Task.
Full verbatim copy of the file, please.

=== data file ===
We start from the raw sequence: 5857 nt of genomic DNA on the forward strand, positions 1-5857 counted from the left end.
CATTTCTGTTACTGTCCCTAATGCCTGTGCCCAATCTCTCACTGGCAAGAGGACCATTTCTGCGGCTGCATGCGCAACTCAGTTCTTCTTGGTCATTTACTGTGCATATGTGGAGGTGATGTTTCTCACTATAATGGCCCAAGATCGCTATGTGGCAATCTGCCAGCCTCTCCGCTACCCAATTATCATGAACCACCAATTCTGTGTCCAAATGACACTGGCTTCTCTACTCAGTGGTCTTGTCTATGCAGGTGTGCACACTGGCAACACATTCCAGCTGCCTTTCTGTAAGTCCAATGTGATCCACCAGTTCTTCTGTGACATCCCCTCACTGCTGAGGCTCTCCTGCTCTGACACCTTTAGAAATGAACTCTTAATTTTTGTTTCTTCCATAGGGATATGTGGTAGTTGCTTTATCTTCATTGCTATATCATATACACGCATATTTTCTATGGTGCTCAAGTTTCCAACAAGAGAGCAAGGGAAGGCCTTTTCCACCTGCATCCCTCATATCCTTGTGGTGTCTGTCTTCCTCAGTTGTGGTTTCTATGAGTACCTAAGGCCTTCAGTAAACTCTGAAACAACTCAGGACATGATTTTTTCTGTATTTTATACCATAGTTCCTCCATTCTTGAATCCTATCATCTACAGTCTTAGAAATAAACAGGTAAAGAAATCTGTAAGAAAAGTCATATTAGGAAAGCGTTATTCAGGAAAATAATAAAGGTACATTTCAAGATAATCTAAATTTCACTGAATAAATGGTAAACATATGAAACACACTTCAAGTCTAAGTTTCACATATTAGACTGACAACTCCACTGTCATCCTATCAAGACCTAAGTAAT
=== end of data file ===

We start from the raw sequence: 5857 nt of genomic DNA on the forward strand, positions 1-5857 counted from the left end.
CATTTCTGTTACTGTCCCTAATGCCTGTGCCCAATCTCTCACTGGCAAGAGGACCATTTCTGCGGCTGCATGCGCAACTCAGTTCTTCTTGGTCATTTACTGTGCATATGTGGAGGTGATGTTTCTCACTATAATGGCCCAAGATCGCTATGTGGCAATCTGCCAGCCTCTCCGCTACCCAATTATCATGAACCACCAATTCTGTGTCCAAATGACACTGGCTTCTCTACTCAGTGGTCTTGTCTATGCAGGTGTGCACACTGGCAACACATTCCAGCTGCCTTTCTGTAAGTCCAATGTGATCCACCAGTTCTTCTGTGACATCCCCTCACTGCTGAGGCTCTCCTGCTCTGACACCTTTAGAAATGAACTCTTAATTTTTGTTTCTTCCATAGGGATATGTGGTAGTTGCTTTATCTTCATTGCTATATCATATACACGCATATTTTCTATGGTGCTCAAGTTTCCAACAAGAGAGCAAGGGAAGGCCTTTTCCACCTGCATCCCTCATATCCTTGTGGTGTCTGTCTTCCTCAGTTGTGGTTTCTATGAGTACCTAAGGCCTTCAGTAAACTCTGAAACAACTCAGGACATGATTTTTTCTGTATTTTATACCATAGTTCCTCCATTCTTGAATCCTATCATCTACAGTCTTAGAAATAAACAGGTAAAGAAATCTGTAAGAAAAGTCATATTAGGAAAGCGTTATTCAGGAAAATAATAAAGGTACATTTCAAGATAATCTAAATTTCACTGAATAAATGGTAAACATATGAAACACACTTCAAGTCTAAGTTTCACATATTAGACTGACAACTCCACTGTCATCCTATCAAGACCTAAGTAAT